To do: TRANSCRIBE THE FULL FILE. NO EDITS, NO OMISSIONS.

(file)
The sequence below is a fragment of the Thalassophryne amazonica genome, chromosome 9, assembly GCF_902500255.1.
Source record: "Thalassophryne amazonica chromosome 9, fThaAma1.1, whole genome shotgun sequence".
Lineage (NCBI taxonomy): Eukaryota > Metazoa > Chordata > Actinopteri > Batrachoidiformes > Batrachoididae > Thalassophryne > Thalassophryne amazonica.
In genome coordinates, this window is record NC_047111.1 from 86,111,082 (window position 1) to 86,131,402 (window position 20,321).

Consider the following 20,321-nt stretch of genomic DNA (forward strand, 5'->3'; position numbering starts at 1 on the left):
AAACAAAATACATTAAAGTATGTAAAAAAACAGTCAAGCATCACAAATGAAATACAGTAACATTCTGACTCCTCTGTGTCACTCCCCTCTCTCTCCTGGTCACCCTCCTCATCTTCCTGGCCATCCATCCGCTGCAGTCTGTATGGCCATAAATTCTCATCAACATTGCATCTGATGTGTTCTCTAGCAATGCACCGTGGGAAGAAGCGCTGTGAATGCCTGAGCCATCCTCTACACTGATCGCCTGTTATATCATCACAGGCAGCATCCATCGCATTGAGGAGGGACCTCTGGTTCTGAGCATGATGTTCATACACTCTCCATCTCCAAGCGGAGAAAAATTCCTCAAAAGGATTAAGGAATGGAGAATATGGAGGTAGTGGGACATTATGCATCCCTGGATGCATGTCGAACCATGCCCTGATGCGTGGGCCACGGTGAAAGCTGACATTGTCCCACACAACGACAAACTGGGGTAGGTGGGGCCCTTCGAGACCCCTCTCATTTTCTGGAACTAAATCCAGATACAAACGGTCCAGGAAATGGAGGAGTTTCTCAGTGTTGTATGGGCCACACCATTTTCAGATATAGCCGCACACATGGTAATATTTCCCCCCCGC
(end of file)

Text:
The sequence below is a fragment of the Thalassophryne amazonica genome, chromosome 9, assembly GCF_902500255.1.
Source record: "Thalassophryne amazonica chromosome 9, fThaAma1.1, whole genome shotgun sequence".
Lineage (NCBI taxonomy): Eukaryota > Metazoa > Chordata > Actinopteri > Batrachoidiformes > Batrachoididae > Thalassophryne > Thalassophryne amazonica.
In genome coordinates, this window is record NC_047111.1 from 86,111,082 (window position 1) to 86,131,402 (window position 20,321).

Consider the following 20,321-nt stretch of genomic DNA (forward strand, 5'->3'; position numbering starts at 1 on the left):
AAACAAAATACATTAAAGTATGTAAAAAAACAGTCAAGCATCACAAATGAAATACAGTAACATTCTGACTCCTCTGTGTCACTCCCCTCTCTCTCCTGGTCACCCTCCTCATCTTCCTGGCCATCCATCCGCTGCAGTCTGTATGGCCATAAATTCTCATCAACATTGCATCTGATGTGTTCTCTAGCAATGCACCGTGGGAAGAAGCGCTGTGAATGCCTGAGCCATCCTCTACACTGATCGCCTGTTATATCATCACAGGCAGCATCCATCGCATTGAGGAGGGACCTCTGGTTCTGAGCATGATGTTCATACACTCTCCATCTCCAAGCGGAGAAAAATTCCTCAAAAGGATTAAGGAATGGAGAATATGGAGGTAGTGGGACATTATGCATCCCTGGATGCATGTCGAACCATGCCCTGATGCGTGGGCCACGGTGAAAGCTGACATTGTCCCACACAACGACAAACTGGGGTAGGTGGGGCCCTTCGAGACCCCTCTCATTTTCTGGAACTAAATCCAGATACAAACGGTCCAGGAAATGGAGGAGTTTCTCAGTGTTGTATGGGCCACACCATTTTCAGATATAGCCGCACACATGGTAATATTTCCCCCCCGC